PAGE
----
The Red Wire: Corporate-Backed CISPA Passes US House of Reps, 288-127
After two days of debate, the Cyber Intelligence Sharing and Protection Act passed the U.S. House of Representatives last Thursday by a vote of 288 to 127.
The bill, which gives federal government agencies the power to conduct searches of information they obtain from internet service providers and other companies without a warrant, also passed the House last year, though by a smaller margin. It now heads to the Senate, which take it up last year under threat of a veto from President Barack Obama. The president has repeated his vow to veto CISPA again if it arrives on his desk in its current form.
Members of Congress from both parties supported CISPA. According to the official House roll call for the bill, Republicans were particularly enthusiastic, voting 196-29 in favor of it; Democrats were split nearly down the middle, with 92 voting for the bill and 98 against.
But the biggest supporters of the bill were large American corporations like AT&T, Comcast, Verizon, IBM, Intel, McAfee, Oracle, and Time Warner. These CISPA supporters and others like them outspent opponents in lobbying for the bill by a 38-to-1 margin. According to MapLight’s analysis of data from OpenSecrets.org, House members have received on average 13 times more money in campaign contributions from CISPA supporters than from opponents. For members of the House Intelligence Committee, like co-sponsors Rep. Mike Rogers (R-MI) and Rep. Dutch Ruppersberger (D-MD), the figure is even higher: committee members receive 15 times as much campaign cash from CISPA supporters as they do from CISPA opponents.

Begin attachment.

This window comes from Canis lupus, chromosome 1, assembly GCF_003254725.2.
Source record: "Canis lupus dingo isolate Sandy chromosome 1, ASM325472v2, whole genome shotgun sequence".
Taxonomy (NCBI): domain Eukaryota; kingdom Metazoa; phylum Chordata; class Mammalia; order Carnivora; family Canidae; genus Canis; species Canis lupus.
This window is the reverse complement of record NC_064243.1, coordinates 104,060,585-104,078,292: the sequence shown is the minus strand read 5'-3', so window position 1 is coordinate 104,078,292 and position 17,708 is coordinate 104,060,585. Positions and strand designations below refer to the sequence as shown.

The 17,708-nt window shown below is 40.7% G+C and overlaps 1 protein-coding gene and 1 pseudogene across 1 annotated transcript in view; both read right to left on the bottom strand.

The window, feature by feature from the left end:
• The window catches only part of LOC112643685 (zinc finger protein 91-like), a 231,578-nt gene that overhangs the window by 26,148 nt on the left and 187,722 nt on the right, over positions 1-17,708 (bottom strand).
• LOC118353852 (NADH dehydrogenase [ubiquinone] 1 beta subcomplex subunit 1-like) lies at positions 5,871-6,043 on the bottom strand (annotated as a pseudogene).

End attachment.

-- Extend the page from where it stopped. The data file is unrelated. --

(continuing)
Perhaps owing so much of their re-election campaign cash to CISPA-supporting corporations is why some lawmakers are willing to say just about anything to scare up support for CISPA.
Rep. Mike McCaul (R-TX) was one of the most blatant fearmongerers during debate. He cited the Boston Marathon bombing as a reason to pass CISPA – and not because of any benefit to law enforcement. So much worse than that, he took a page from Rahm Emanuel’s “never let a good crisis go to waste” playbook and used a truly awful tragedy as rhetorical support for the unrelated bill. “I think if anything, the recent events in Boston demonstrate, that we have to come together to get this done in name,” U.S. News reported McCaul saying at a House hearing to debate amendments to CISPA. “In the case of Boston, they were real bombs. In this case they’re digital bombs. These bombs are on their way. That’s why this legislation is so urgent. For if we don’t and those digital bombs land and attack the United States, and Congress failed to act, then Congress has that on his hands.”
Rep. Dan Maffei (D-NY), a member of the Armed Services Committee’s Subcommittee on Intelligence, Emerging Threats, and Capabilities, didn’t have the nerve to exploit the senseless murders of three people and injuries to nearly 200 more. But he did embrace his fellow Congressman’s strategy of relying on non-sequiturs. He said Thursday from the floor of Congress that “intelligence experts believe that rogue nations like Iran and even independent groups like WikiLeaks are pursuing very aggressive measures to hack into our nation’s power grid, our air-traffic control systems, individuals’ personal financial records, and other…uh…sort of records across the country.” Maffei offered no proof of WikiLeaks’ supposed involvement in the attempted hacking of all these things, relying instead on citations of the opinions of unnamed “experts” and mentioning the site in close proximity to Iran and China.